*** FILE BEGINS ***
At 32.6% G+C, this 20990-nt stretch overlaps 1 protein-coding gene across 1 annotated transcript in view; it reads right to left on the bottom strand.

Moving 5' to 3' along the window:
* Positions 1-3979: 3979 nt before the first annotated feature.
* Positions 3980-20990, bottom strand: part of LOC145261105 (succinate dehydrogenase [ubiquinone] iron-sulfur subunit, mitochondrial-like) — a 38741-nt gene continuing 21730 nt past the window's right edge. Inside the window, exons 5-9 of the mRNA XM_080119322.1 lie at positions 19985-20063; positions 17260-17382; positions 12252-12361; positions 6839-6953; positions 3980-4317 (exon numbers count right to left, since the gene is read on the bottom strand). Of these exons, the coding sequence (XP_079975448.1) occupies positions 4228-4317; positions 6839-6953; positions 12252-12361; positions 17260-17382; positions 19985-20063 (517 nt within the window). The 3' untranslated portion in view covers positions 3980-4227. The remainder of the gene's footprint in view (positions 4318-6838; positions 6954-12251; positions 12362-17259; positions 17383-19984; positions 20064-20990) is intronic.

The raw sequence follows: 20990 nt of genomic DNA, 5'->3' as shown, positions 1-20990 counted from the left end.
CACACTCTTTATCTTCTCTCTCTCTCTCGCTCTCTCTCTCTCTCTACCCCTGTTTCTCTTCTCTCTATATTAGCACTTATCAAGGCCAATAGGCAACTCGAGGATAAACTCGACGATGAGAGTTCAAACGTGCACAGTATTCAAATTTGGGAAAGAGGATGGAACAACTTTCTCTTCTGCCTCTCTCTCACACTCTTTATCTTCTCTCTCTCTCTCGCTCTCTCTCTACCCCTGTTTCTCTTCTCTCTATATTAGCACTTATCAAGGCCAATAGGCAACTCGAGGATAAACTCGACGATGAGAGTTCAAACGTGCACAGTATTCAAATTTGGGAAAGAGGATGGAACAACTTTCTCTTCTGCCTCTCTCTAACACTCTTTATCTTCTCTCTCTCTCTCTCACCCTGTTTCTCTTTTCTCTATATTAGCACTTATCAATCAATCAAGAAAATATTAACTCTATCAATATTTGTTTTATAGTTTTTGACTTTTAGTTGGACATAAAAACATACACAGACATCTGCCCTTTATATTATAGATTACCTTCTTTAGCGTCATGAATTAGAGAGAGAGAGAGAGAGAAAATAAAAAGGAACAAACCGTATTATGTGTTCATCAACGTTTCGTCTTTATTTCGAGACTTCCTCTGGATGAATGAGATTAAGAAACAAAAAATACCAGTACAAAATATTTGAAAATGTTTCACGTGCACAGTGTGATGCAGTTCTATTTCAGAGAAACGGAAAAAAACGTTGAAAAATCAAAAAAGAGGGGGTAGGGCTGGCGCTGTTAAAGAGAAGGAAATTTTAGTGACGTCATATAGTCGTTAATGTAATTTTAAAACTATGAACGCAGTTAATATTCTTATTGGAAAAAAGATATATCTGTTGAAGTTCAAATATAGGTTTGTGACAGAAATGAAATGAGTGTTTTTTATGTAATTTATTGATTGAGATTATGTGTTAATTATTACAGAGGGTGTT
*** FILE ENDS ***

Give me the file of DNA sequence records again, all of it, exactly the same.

At 32.6% G+C, this 20990-nt stretch overlaps 1 protein-coding gene across 1 annotated transcript in view; it reads right to left on the bottom strand.

Moving 5' to 3' along the window:
* Positions 1-3979: 3979 nt before the first annotated feature.
* Positions 3980-20990, bottom strand: part of LOC145261105 (succinate dehydrogenase [ubiquinone] iron-sulfur subunit, mitochondrial-like) — a 38741-nt gene continuing 21730 nt past the window's right edge. Inside the window, exons 5-9 of the mRNA XM_080119322.1 lie at positions 19985-20063; positions 17260-17382; positions 12252-12361; positions 6839-6953; positions 3980-4317 (exon numbers count right to left, since the gene is read on the bottom strand). Of these exons, the coding sequence (XP_079975448.1) occupies positions 4228-4317; positions 6839-6953; positions 12252-12361; positions 17260-17382; positions 19985-20063 (517 nt within the window). The 3' untranslated portion in view covers positions 3980-4227. The remainder of the gene's footprint in view (positions 4318-6838; positions 6954-12251; positions 12362-17259; positions 17383-19984; positions 20064-20990) is intronic.

The raw sequence follows: 20990 nt of genomic DNA, 5'->3' as shown, positions 1-20990 counted from the left end.
CACACTCTTTATCTTCTCTCTCTCTCTCGCTCTCTCTCTCTCTCTACCCCTGTTTCTCTTCTCTCTATATTAGCACTTATCAAGGCCAATAGGCAACTCGAGGATAAACTCGACGATGAGAGTTCAAACGTGCACAGTATTCAAATTTGGGAAAGAGGATGGAACAACTTTCTCTTCTGCCTCTCTCTCACACTCTTTATCTTCTCTCTCTCTCTCGCTCTCTCTCTACCCCTGTTTCTCTTCTCTCTATATTAGCACTTATCAAGGCCAATAGGCAACTCGAGGATAAACTCGACGATGAGAGTTCAAACGTGCACAGTATTCAAATTTGGGAAAGAGGATGGAACAACTTTCTCTTCTGCCTCTCTCTAACACTCTTTATCTTCTCTCTCTCTCTCTCACCCTGTTTCTCTTTTCTCTATATTAGCACTTATCAATCAATCAAGAAAATATTAACTCTATCAATATTTGTTTTATAGTTTTTGACTTTTAGTTGGACATAAAAACATACACAGACATCTGCCCTTTATATTATAGATTACCTTCTTTAGCGTCATGAATTAGAGAGAGAGAGAGAGAGAAAATAAAAAGGAACAAACCGTATTATGTGTTCATCAACGTTTCGTCTTTATTTCGAGACTTCCTCTGGATGAATGAGATTAAGAAACAAAAAATACCAGTACAAAATATTTGAAAATGTTTCACGTGCACAGTGTGATGCAGTTCTATTTCAGAGAAACGGAAAAAAACGTTGAAAAATCAAAAAAGAGGGGGTAGGGCTGGCGCTGTTAAAGAGAAGGAAATTTTAGTGACGTCATATAGTCGTTAATGTAATTTTAAAACTATGAACGCAGTTAATATTCTTATTGGAAAAAAGATATATCTGTTGAAGTTCAAATATAGGTTTGTGACAGAAATGAAATGAGTGTTTTTTATGTAATTTATTGATTGAGATTATGTGTTAATTATTACAGAGGGTGTT